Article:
Thank you very much to the publishers and Netgalley for sending me an eARC of this book in exchange for an honest review!
Maudie and Jake’s family is falling to pieces – their mum’s been struggling with her grief since they lost Dad and one night she vanishes. When Jake is put into care, Maudie can’t take it any more. She comes up with a wild plan to pull their family back together – by kidnapping Jake.
On the run in Cornwall, Jake and Maudie each find something they hadn’t expected – freedom and love. But can they find Mum and a way to heal together
Mel Darbon is a YA author whose books everyone needs to read. Both of her books are heart-breaking, heart-warming, real and truly extraordinary. After reading her first published novel Rosie Loves Jack back in 2018, I knew I had to pick up What the World Doesn’t See. It completely exceeded all of my expectations and I cannot recommend it enough.
Maudie and Jake’s family is falling to pieces. Their Mum has been struggling with her grief after losing their Dad and one night she just vanishes. When Jake is put into care, Maudie can’t take it anymore. So, she comes up with a wild plan to pull their family back together, by kidnapping Jake. Whilst on the run in Cornwall, Jake and Maudie each find something they hadn’t expected, but can they find their Mum?
This book is told through a dual POV narrative and it works excellently. We alternate between the perspectives of Maudie and Jake. I’m so glad that Mel Darbon gave Jake his own chapters. It helps to provide an authentic representation of neurodiversity and gives Jake his own voice. It isn’t often that we hear the voices of neurodivergent characters and especially not at the centre of the story. I feel this is one of the things that makes this book as special as it is.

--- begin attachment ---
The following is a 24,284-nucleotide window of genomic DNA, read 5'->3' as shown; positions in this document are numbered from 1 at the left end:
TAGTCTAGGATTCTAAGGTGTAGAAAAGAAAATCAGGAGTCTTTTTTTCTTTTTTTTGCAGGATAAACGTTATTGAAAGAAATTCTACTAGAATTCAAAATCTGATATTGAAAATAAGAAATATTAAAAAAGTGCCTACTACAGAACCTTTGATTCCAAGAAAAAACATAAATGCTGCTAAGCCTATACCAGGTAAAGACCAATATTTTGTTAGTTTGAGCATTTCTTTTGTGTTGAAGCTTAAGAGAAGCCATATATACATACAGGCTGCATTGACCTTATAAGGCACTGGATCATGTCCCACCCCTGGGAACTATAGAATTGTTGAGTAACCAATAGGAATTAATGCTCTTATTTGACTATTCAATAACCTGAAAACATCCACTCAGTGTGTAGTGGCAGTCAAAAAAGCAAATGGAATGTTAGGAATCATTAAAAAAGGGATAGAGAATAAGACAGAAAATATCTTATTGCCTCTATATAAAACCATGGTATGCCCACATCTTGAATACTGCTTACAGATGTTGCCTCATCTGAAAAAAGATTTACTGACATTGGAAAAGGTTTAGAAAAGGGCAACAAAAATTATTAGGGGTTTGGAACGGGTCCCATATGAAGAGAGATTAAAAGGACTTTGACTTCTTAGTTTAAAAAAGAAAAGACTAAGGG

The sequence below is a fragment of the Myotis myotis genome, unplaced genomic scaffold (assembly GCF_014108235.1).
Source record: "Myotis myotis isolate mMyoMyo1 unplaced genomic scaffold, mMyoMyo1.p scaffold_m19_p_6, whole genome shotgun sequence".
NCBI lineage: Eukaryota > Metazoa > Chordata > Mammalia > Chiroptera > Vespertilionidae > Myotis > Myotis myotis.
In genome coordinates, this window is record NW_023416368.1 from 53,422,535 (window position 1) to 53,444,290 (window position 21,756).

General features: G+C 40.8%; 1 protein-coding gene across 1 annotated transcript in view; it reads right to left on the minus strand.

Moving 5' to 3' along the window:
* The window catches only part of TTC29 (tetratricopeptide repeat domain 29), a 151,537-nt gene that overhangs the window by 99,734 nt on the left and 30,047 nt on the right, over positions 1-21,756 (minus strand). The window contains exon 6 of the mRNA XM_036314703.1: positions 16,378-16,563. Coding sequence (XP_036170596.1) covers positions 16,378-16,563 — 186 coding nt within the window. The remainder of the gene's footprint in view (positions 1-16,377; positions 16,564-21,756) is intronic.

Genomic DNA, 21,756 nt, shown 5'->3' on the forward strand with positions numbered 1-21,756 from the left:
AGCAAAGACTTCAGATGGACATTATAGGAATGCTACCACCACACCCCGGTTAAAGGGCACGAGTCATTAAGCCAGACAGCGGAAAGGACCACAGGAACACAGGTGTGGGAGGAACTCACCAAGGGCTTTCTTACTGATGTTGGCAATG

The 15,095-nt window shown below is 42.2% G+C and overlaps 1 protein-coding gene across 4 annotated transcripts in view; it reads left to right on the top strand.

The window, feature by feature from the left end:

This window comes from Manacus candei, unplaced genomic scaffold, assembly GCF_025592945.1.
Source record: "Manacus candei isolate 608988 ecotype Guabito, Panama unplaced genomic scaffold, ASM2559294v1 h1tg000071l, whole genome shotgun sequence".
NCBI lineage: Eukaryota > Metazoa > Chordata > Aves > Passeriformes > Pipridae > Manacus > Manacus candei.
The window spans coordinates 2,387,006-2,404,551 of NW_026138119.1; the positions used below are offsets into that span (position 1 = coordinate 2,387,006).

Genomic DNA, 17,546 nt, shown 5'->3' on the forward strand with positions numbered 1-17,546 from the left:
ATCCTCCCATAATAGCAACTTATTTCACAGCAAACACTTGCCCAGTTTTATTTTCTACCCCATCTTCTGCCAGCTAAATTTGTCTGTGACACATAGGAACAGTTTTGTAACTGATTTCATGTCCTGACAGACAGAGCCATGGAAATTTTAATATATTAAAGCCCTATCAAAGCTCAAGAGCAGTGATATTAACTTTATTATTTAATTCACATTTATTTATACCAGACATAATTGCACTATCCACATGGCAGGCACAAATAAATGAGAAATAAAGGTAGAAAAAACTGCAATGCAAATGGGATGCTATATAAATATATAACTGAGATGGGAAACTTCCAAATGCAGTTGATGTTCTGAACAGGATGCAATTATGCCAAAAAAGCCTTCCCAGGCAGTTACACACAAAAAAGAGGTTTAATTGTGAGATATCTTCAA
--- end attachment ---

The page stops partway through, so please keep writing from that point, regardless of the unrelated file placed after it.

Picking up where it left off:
Maudie is our other excellent main character. She is mature and is excellent at looking after herself and her brother. There are a few things she does throughout the book that I feel were a little bit naive. But, I had to suspend my thoughts around this because she is in quite a unique situation. Either way, I enjoyed Maudie’s POVs and the story she tells.
I loved the sibling bond we see between Jake and Maudie. Maudie is always there for Jake and makes sure that people are fair and kind to him. Jake cares so deeply for Maudie too and there are moments throughout the book when we see this and they are incredibly heart-warming.
What the World Doesn’t See explores grief in such a moving way. It talks about the experiences both as an adult and a teenager following the death of a loved one. We see all the characters deal with their grief in different ways. One of the most interesting explorations of grief was with Jake and his understanding of his Dad’s death. I feel that brought some added beauty to the story.
Overall, What the World Doesn’t See is a book I will be recommending to everyone. It is a must-read book for all. I’m sure this will help many readers learn about neurodivergence as well as build the reader’s empathy and understanding. It is an incredibly powerful story which will stay with me for a very long time.